Given this situation, changes to the National Curriculum affecting school history need close scrutiny. Proposals to make history compulsory to age 16, possibly as part of the English Baccalaureate imposed on schools in 2010, are not welcome. Whatever gains teachers may make in terms of numbers will be offset by a lack of discipline as bored teenagers absent themselves or rebel. The current high quality of the GCSE exam is based on freedom of choice at 14. Volunteers work better than conscripts.
More worryingly, the rumours of politicians interfering in the curriculum to impose a narrow 1066 and All That model of British history will not go away. It is not up to ministers to dictate the content of school history. David Blunkett's decree that 25 per cent should be a minimum baseline for British content was enough. If ministers go further, then the democratic deficit in education will become a major topic for debate.
In his otherwise excellent article, Germany: a New Carthage (January, 2012), Antony Lentin alleges with regard to The Economic Consequences of the Peace that ‘none of Keynes’ predictions were realised’. He dismisses Keynes’ dire predictions rather casually, I think, with the comment that Germany’s postwar ills were ‘home-grown’. I do not wish to enter into a tedious argument about the obvious (in my view) link between the hyperinflation of the 1920s and reparations. In place of that I quote Keynes and leave readers to decide whether his predictions were realised:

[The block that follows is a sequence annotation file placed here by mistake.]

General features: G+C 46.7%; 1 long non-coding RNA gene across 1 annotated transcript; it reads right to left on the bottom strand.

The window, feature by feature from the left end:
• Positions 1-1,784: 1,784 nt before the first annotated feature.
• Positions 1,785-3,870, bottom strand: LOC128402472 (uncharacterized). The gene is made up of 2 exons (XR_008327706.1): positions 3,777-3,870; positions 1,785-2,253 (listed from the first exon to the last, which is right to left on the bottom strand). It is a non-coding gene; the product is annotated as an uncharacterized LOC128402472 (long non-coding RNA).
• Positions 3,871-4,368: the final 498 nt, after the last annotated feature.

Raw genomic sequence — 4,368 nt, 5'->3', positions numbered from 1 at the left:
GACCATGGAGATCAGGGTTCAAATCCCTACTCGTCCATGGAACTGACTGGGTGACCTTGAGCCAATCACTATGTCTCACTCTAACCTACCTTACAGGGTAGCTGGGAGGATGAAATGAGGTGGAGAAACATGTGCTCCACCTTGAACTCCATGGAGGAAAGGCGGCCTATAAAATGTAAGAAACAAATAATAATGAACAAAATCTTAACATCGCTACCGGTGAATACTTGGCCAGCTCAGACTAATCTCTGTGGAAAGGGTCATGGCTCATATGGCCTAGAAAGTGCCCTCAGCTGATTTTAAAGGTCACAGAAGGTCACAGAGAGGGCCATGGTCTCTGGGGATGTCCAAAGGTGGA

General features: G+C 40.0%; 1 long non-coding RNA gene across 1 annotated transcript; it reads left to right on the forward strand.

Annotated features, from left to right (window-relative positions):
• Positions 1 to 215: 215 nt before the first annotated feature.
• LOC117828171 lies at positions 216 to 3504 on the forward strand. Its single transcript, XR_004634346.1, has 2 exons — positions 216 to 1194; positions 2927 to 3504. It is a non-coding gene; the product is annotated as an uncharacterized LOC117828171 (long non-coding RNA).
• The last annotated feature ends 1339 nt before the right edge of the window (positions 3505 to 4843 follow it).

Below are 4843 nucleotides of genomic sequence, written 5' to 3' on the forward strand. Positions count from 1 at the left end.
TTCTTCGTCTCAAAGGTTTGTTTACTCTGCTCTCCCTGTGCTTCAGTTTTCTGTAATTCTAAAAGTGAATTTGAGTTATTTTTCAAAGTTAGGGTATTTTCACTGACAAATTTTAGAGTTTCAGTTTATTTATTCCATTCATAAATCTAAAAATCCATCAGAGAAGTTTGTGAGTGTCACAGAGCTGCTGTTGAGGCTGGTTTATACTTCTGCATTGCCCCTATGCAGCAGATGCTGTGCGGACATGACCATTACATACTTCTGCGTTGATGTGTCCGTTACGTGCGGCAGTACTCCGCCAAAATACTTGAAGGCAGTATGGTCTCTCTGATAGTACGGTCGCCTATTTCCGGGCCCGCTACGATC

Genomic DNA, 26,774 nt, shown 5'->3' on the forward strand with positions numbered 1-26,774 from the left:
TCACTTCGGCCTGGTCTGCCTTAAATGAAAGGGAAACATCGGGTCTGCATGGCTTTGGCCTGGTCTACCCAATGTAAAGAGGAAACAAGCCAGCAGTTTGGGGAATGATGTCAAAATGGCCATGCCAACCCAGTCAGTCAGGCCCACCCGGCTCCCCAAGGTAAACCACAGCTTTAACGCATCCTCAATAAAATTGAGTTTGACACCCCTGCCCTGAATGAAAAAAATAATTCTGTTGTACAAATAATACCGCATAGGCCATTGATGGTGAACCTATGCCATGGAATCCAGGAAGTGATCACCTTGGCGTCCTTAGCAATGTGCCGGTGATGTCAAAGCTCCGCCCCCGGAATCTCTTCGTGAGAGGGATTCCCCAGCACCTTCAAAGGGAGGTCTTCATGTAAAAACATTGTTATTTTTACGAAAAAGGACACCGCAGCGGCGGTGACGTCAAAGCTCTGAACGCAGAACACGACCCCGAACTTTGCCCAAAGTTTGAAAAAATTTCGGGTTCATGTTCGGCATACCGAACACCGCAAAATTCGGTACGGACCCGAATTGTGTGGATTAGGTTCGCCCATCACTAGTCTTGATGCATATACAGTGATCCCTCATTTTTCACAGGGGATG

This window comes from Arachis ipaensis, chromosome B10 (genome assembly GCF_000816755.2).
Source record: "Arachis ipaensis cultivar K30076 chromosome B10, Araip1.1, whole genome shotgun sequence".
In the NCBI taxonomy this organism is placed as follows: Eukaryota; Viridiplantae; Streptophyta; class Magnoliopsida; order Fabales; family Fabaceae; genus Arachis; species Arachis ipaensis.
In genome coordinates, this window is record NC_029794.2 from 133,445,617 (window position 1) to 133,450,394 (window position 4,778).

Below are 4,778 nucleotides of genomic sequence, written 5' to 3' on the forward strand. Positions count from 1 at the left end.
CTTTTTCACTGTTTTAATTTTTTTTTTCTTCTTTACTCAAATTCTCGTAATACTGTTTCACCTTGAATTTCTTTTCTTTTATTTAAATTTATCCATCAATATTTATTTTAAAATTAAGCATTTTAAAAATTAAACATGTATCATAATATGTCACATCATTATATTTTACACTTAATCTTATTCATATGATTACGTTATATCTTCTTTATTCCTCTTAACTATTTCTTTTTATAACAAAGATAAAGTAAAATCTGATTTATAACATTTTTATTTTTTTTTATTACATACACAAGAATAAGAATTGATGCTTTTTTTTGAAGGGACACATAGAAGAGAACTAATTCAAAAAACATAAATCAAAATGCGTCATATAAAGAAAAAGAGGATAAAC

If we aim deliberately at the impoverishment of Central Europe, vengeance, I dare predict, will not limp. Nothing can then delay for very long that final war between the forces of Reaction and the despairing convulsions of Revolution, before which the horrors of the late German war will fade into nothing, and which will destroy, whoever is victorious, the civilization and progress of our generation.